I’m just going to be really personal on this review because I have never loved any book as much as I love The Great Gatsby. The book is a symbol of the American Dream, although I am not American. Jay Gatsby is a constant reminder to be aware and not let that dream go out of my grasp. Nick Carraway has been vital to my personal emotional development. Needless to say, since the first time I heard about another Gatsby movie, I have been having withdrawal syndrome.
It has been a known disappointment preemption to not expect too much from a movie based on the classic novel, especially a novel that is considered by many one of the most beautifully written books of all time. F. Scott Fitzgerald writes the grandest sequences of words that eloquently elaborate emotions and desires. And to be fair to Baz Lurhmann, he seemed to have been aiming to be the F. Scott Fitzgerald of films. It is the only good excuse I can find for this somewhat unsatisfactory film.
Let’s discuss the positive points of this movie first. Nick Carraway narrates the story and writes the book, giving Fitzgerald’s own voice to be heard, or in Nick’s word’s, “he is within but he is without”. Unlike previous adaptations, that relied on the script being entirely taken from the book, Luhrmann’s version bridges Nick Carraway and F. Scott Fitzgerald’s almost similar persona. Surprisingly, Tobey Maguire proves to be a better actor than Leonardo Di Caprio, or the role fits him better. Carey Mulligan is also stunning and frustrating as Daisy Buchanan. And probably the whole redeeming factor of the film is the ending, where Nick walks on the dock, imagining seeing Gatsby by its end trying to grasp the symbolic green light while the mist tries to hide it from him, and the last lines from the book literally floats on, it is perfectly what I have imagined the last part of the book would be.
One of the low points of the film is probably the whole exaggeration of the imagery that book subtlety conveys. Luhrmann tries hard to emphasize elements thus making the whole thing saturated and scattered with representations of what Gatsby has stood for and his underlying search for Daisy’s love. He told so little by telling too much. Di Caprio’s interpretation of Gatsby is less mysterious than what he seemed to be. The movie does not give the audience a peek at the other side of Gatsby, they focus too much on him being a grand gentleman, and almost no dubious activities are hinted. At some scenes where he’s being charming, he transforms into Leonardo di Caprio circa 1997, my childhood crush. The ending where Gatsby dies in the pool and he muttered Daisy’s name is probably the cheesiest scene I have seen in movies. The script does not help at all. Being a beautifully written novel, although they could not outwrite Fitzgerald, they could have at least thrown in words worthy of The Great Gatsby. The writers also overkilled the expression “old sport”. Unexpectedly, the music turns out to be less of a factor for such a story set in a period defined by music.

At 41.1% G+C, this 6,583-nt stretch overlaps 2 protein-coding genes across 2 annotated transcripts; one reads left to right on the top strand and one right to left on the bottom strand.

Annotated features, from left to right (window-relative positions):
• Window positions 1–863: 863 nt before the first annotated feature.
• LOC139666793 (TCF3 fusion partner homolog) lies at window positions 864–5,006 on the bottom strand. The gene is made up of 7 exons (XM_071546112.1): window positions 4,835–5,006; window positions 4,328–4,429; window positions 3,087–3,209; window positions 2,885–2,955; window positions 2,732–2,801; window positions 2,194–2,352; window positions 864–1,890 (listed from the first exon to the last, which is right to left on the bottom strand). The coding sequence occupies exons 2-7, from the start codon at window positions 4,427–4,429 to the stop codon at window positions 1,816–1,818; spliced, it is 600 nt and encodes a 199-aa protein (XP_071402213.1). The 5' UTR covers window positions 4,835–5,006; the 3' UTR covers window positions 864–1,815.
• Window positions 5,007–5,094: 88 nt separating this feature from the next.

Overall, The Great Gatsby is visually grand compared to previous films. It is completely different from the book yet you have to read the book to fully understand the whole lavish parties, Gatsby’s love for Daisy and Nick being a real bro thing. We remember the last Gatsby movie we saw as the version that is truest to the book; we will remember this one as the most colorful one.
6/10: For Tobey Maguire.
I was running five minutes late for the screening, the cashier hurriedly gave me my pass and my receipt, I walked into the cinema, five minutes after, I saw the opening scene of Star Trek Into Darkness which I watched 24 hours ago. Imagine my frustration. Fortunately, the manager was kind enough to trust my “I watched this last night! I called you guys earlier so that I can catch this screening and now your cashier gave me the wrong ticket” alibi. I love The Great Gatsby like Gatsby loves Daisy.